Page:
Has anyone seen / used [email protected] Identify?

I came across https://identify.plantnet.org the other day and have been quite impressed. In fact, I wish there were similar apps for other species groups. I’ve been using it as the on-line app and my main problem is that it’s a bit slow.

Interesting. I tried it with this - Erica without distractions

The result was this

Perhaps a close-up of the flower might be a fairer test?

I note that the community you are using has only 1000+ species; from memory the western european community uses 7000+ species.

Yes, I tested it as a Weed!.. I also tested a clear pic of a D-b Scabious and it did VERY well choosing D-b S first and Field Sc. second.
You should register in iNat because their AI system is pretty good, from Elephants to Galls. It is hit and miss, generally hit though.
In signing up you do not have to make Observations - just use the ID Software. It just means pretending to Add an Observation. In any case iNat is pretty good. just DON’T leave iSpot!

I took some photographs at Brown Moss in Shropshire earlier this month, so trying them on the Western Europe dataset.

Rumex acetosella - correctly identified
Rumex maritimus - correctly identified.
unidentified thread-leaved plant, probably a capillary-leaved crowfoot, but I thought that these were subaqueous - misidentified as Myriophyllum aquaticum, but the second alternative of Ranunculus trichophyllum could well be correct.
suspected Persicaria mitis- identified with high confidence as Persicaria maculosa (wrong), with Persicaria hydropiper (also wrong - I used the taste test for confirmation) in second place. Persicaria minor, which I haven’t excluded yet, came in 5th. (At least it didn’t focus on the Crassula helmsii dominating the photographs.)
dwarf St. John’s Wort, perhaps depauperate Hypericum perforatum - offered Hypericum tetrapterum, Hypericum humifusum and Hypericum perforatum, in that order.
suspected Veronica scutellata, but I have to check the books to make sure it’s not V. catenata or V. anagallis-aquatica - it agrees with me
Lythrum portula - misidentified as Portulaca oleracea, with the correct identification as the second choice.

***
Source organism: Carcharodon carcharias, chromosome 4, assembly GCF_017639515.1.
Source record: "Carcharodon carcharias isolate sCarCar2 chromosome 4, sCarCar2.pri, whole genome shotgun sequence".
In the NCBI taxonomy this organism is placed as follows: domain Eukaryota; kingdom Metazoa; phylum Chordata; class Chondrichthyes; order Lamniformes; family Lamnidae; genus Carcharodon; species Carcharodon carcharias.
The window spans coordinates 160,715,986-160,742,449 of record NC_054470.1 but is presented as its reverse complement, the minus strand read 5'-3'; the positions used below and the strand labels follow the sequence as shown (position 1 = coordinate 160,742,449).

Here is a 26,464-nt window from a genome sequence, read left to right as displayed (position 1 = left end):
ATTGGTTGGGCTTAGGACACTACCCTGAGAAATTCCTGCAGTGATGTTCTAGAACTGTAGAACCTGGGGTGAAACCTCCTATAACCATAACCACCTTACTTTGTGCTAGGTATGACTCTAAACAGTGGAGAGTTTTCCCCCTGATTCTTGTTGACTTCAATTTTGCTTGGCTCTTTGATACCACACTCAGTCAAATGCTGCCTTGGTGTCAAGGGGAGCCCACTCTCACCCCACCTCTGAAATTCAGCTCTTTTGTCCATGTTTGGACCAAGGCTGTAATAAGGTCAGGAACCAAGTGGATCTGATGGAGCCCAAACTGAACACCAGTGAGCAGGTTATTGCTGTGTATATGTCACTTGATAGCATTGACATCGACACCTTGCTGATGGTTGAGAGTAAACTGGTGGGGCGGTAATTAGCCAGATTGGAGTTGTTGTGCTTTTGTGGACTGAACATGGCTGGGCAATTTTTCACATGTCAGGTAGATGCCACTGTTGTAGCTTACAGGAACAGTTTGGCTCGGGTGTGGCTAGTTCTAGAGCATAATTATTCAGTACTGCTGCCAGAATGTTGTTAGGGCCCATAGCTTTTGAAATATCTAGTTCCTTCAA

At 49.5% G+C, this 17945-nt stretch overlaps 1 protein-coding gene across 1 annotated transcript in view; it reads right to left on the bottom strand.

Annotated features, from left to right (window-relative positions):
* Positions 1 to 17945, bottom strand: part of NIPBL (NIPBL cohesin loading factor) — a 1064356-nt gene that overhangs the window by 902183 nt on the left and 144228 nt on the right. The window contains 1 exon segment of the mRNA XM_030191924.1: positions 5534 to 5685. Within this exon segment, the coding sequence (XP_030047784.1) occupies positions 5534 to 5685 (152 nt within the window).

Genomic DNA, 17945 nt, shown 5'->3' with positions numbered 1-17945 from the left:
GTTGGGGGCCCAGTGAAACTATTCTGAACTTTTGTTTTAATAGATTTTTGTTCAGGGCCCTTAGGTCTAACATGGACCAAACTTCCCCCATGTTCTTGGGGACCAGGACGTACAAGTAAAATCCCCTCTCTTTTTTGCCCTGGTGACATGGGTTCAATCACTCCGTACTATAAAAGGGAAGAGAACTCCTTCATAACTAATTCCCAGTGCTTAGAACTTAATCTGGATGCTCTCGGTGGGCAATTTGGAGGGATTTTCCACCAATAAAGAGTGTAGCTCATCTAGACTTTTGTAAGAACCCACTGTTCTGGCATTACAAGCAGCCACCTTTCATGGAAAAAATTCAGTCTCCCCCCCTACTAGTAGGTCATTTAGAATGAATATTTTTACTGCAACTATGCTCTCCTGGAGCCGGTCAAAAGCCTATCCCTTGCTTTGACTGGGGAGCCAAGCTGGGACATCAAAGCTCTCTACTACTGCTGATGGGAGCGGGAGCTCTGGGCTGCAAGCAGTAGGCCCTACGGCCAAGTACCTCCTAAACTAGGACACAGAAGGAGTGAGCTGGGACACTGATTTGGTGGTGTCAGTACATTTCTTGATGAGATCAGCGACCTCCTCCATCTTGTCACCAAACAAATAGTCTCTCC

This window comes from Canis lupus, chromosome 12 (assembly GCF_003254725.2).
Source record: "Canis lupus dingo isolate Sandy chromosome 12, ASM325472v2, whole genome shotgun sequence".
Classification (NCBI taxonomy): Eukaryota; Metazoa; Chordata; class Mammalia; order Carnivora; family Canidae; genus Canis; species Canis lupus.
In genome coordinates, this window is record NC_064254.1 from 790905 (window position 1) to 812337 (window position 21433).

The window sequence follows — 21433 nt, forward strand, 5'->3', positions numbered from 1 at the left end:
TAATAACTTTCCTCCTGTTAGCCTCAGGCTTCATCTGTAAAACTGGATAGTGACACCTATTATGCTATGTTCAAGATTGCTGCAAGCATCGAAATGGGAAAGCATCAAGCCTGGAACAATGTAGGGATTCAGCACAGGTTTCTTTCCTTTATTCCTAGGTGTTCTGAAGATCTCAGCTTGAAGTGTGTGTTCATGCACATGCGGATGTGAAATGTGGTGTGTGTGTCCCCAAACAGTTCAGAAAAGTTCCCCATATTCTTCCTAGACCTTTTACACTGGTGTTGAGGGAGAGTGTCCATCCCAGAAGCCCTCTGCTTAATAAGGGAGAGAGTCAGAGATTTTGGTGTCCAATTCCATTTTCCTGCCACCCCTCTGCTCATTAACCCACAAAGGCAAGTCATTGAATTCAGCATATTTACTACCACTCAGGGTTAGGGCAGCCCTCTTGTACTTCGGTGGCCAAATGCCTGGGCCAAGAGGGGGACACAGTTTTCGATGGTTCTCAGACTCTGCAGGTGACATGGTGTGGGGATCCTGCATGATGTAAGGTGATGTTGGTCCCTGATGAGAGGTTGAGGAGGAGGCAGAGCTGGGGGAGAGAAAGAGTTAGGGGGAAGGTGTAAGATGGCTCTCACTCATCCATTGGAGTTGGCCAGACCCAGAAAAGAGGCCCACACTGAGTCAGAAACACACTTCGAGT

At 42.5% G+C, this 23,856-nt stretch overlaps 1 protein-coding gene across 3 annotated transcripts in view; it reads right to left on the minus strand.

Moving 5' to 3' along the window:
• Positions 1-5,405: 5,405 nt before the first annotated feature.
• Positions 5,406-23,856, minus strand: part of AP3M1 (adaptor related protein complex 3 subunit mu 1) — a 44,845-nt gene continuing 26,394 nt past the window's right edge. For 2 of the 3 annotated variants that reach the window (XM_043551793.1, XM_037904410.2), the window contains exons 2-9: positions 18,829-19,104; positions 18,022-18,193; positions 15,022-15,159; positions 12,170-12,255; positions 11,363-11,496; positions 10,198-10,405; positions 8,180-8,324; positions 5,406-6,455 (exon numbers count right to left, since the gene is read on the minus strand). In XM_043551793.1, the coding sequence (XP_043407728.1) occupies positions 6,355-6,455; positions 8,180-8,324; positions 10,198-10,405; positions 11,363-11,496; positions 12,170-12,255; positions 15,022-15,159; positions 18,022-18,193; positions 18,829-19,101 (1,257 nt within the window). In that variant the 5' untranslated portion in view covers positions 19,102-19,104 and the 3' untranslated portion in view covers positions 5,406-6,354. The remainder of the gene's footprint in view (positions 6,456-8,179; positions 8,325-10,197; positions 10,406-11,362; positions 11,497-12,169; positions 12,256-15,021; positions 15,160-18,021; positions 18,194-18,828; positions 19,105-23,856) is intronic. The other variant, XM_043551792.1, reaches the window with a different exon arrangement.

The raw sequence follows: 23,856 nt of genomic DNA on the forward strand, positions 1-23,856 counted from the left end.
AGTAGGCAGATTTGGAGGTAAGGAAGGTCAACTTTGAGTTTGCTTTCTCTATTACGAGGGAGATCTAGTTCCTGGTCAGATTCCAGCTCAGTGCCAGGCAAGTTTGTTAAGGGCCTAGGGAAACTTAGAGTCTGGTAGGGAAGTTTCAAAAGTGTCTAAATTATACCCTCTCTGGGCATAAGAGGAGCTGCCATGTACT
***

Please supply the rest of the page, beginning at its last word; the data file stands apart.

laminar-leaved crowfoot - identified as Ranunculus peltatus, so it at least it’s in the right area.

and from Prees Heath

Trifolium arvense - correctly identified
Clinopodium vulgare - it agrees with me
tatty likely Hirschfeldia incana - got it right, but confused me by giving the botanical name Erucastrum incanum and the vernacular name Greek mustard.

Edit: after further thought Ranunculus trichophyllum is was, and the next one was Persicaria minor. And Veronica scutellata and Ranunculus peltatus also seem to be correct.

That is an excellent result, thank you.

Discourse won’t let me edit in more trials. Only the first paragraph comes up on the edit screen.

A good trial - thanks - and pretty good results. These systems are already remarkable and will, I’m sure, only get better: where, then, systems like iSpot which are firmly based on human expertise?

As a matter of interest, did you use the on-line version or one of the mobile apps? How did you find the speed?

Online version. It’s faster than iSpot.

Yes that’s happened a lot recently, I thought it was my browser (and I was the only one). Edit screen is blank and malperfoming - preview is complete.

oh dear…ISpotter’s brains would not have these sorts of failures…

These AI systems are only as good as the identifications that humans make of the images that go into them. Plantnet uses a particularly good system to get good images of various parts of correctly identified plants, the system Google uses does not and instead just tries to use brute force. Just having a huge database of images is no good if they are not correctly identified, indeed it can give very high confidence of wrong ID if most people get the ID wrong in their photos.